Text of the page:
Why Gen Z’s Trust Is So Difficult for Brands To Come By

A new report on consumer trust highlights widespread skepticism brands should expect from Gen Z
June 25, 2024 at 4:13 pm UTC

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The data in this analysis stems from Morning Consult's Most Trusted Brands 2024 report

Key Takeaways

  • 95% of consumer brands tracked by Morning Consult have lower trust ratings with Gen Z compared to all U.S. adults. 

  • For the average brand tracked, net trust is 10 points lower among Gen Z when compared to the general adult population.

  • The trust issues appear in part because of more general skepticism towards corporate America and broader consumer preferences, a reality most brands will have to confront as the young consumers grow in purchasing power.  

Gen Z has trust issues.

Morning Consult’s recent Most Trusted Brands report analyzed the reputation of roughly 1,700 consumer brands* in the U.S. This includes major established brands like Band-Aid and UPS and as well as up-and-comers such as ChatGPT and Fenty Beauty. Across the list, Gen Z adults registered lower trust scores for a stunning 95 percent of brands when compared to the general adult population. 

This trend cuts across all major industries and is impacting even the brands that perform best with the young generation: 13 of Gen Z’s 15 Most Trusted Brands have trust scores lagging behind all adults, including nine by double digits.

95% of brands have lower trust ratings with Gen Z compared to all adults

Each line represents the difference in net trust between Gen Z adults and all adults for a given brand.
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Source: Morning Consult Intelligence

On average, Gen Z’s net trust score is about 10 points lower than that of the average U.S. adult. Much of this stems from defaulting to a negative response. Gen Z is just as likely as the general population to say they don’t have an opinion on a given brand, but they are four points more likely to say they don’t trust a brand and five points less likely to say they do. 

Gen Z is also the only generational outlier: Millennials, Gen X and Boomers all have similar average net trust ratings, hovering between 20 to 22. 

It's essential for brands to understand this landscape as they seek to make heads or tails of their own position with Gen Z, understanding why these young consumers are less trusting and what — if anything — can be done about it.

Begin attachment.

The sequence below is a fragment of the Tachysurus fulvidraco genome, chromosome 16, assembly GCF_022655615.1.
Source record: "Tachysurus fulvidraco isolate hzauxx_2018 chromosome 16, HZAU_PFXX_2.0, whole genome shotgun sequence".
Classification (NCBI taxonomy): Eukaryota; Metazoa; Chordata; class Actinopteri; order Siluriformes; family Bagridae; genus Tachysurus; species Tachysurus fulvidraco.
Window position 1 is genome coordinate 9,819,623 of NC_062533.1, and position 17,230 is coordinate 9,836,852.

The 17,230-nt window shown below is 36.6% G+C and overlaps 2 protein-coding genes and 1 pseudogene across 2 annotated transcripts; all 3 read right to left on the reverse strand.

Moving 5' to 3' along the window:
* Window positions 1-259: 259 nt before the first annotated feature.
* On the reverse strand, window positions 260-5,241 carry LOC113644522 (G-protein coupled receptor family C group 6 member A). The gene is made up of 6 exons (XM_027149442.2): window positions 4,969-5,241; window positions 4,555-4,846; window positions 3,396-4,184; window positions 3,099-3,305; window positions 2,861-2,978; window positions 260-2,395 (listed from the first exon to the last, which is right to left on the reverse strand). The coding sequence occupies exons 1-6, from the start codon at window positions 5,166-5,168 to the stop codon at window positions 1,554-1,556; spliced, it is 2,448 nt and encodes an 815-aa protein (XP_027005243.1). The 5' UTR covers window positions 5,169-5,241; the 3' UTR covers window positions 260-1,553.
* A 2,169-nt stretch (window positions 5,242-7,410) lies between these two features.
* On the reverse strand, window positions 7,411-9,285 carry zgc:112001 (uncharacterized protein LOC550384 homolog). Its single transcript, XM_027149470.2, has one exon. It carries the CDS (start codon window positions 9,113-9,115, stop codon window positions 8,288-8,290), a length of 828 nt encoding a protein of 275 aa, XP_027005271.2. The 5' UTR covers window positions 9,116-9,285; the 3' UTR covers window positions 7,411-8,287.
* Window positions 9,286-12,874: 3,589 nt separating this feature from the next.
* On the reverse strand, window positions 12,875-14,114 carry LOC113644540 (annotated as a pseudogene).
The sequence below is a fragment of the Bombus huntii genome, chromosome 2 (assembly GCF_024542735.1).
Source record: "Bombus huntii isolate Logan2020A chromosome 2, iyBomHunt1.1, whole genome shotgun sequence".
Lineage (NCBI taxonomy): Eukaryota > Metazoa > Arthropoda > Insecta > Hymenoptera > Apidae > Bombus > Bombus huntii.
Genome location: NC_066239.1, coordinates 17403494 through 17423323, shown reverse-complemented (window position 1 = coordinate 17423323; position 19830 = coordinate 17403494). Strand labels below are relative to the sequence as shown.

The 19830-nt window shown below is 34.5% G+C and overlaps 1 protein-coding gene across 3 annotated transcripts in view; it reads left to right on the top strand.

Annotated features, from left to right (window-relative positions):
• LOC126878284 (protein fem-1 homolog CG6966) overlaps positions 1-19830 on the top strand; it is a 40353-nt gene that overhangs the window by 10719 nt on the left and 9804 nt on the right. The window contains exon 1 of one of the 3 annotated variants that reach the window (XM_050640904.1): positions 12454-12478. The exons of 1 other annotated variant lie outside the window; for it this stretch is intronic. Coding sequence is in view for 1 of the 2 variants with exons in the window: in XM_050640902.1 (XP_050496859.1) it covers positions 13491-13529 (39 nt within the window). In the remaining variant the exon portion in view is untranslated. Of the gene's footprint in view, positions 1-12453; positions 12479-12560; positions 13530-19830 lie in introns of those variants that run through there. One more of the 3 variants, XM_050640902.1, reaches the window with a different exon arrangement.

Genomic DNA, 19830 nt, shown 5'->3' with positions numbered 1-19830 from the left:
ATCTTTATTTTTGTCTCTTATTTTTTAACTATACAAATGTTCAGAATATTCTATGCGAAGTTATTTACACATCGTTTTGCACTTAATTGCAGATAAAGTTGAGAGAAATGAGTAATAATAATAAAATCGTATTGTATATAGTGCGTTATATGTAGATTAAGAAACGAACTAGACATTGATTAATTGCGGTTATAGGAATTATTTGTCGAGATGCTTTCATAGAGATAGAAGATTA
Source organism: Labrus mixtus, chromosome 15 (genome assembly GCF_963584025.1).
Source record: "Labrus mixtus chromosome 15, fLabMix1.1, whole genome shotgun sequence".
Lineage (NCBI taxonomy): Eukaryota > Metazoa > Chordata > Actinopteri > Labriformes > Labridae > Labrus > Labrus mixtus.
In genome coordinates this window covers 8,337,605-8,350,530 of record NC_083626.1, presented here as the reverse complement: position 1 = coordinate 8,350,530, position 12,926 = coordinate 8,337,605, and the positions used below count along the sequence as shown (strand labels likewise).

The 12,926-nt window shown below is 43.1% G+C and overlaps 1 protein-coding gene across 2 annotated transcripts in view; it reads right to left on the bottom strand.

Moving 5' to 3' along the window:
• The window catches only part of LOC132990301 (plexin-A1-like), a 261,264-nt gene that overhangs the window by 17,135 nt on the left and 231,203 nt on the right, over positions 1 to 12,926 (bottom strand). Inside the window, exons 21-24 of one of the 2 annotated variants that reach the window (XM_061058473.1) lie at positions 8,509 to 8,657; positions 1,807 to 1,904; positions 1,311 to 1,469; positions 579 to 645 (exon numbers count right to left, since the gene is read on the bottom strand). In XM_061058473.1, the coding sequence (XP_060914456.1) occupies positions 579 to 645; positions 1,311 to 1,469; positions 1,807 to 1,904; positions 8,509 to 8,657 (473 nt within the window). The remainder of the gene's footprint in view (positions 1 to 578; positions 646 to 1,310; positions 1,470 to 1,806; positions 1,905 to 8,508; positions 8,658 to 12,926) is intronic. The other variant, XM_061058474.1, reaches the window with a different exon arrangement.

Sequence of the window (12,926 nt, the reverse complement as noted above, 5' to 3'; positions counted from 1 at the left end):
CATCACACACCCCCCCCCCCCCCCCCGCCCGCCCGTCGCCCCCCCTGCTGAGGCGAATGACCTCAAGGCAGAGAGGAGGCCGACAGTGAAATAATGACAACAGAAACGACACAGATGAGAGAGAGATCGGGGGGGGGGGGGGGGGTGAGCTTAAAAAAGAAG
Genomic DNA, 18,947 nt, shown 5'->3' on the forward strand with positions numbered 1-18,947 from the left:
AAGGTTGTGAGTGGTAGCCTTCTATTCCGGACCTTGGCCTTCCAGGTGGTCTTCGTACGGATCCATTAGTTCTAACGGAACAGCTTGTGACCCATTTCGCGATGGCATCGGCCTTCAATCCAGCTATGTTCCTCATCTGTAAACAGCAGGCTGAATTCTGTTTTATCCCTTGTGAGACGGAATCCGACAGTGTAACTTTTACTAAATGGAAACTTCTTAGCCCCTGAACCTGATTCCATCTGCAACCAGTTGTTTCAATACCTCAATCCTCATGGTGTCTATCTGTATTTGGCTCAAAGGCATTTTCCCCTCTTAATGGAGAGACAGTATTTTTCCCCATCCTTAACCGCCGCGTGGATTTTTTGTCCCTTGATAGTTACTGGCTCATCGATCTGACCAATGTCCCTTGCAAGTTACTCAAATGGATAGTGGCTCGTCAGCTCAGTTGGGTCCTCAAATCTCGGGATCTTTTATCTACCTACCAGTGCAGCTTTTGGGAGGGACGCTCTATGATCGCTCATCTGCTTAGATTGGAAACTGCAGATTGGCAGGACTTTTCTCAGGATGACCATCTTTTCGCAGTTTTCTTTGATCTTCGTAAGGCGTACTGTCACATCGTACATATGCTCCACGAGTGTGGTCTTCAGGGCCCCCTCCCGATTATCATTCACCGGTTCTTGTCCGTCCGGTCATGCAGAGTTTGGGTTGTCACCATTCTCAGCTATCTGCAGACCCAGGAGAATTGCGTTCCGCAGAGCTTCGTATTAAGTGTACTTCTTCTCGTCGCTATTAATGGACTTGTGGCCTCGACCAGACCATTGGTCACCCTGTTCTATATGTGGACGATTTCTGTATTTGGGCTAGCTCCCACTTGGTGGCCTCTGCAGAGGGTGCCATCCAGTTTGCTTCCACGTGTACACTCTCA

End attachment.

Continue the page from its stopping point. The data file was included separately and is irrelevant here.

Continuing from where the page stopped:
What’s driving Gen Z’s trust issues?

To start, we can cross off two plausible explanations that don’t hold water:

First, the data doesn’t suggest this trend is driven by a lack of familiarity. These are newer consumers, yes. However, Gen Z is no less likely to register an opinion — positive or negative — than older generations. Some of these opinions are likely less well formed and more shapeable given their age, yet the conclusion is still that Gen Z’s default position is more negative. 

Second, there isn’t clear evidence that this is merely a reflection of shifting consumer appetites. It’s reasonable to assume that Gen Z trusts legacy brands less but trusts emerging brands built to cater to them specifically more. While there are certainly examples of this idea bearing out, it doesn’t hold up universally; Gen Z’s trust deficit extends across a wide range of sectors, including ones entirely composed of newer services such as video streaming, food delivery and dating apps. Additionally, a recent Morning Consult analysis found that Gen Z distrusts online-only retailers at higher rates than any other generation. 

A more likely driver is Gen Z’s broader predisposition to distrust corporate entities, and institutions in general. A Morning Consult survey from late 2023 found Gen Z to be the least trusting generation of corporate America, Hollywood, Silicon Valley, the news media, and Wall Street. This was also the case for a number of other institutions, including the health care system, the military and the Supreme Court. This explanation aligns well with the finding that Gen Z is distrusting of brands across the board and suggests a more foundational skepticism is in play.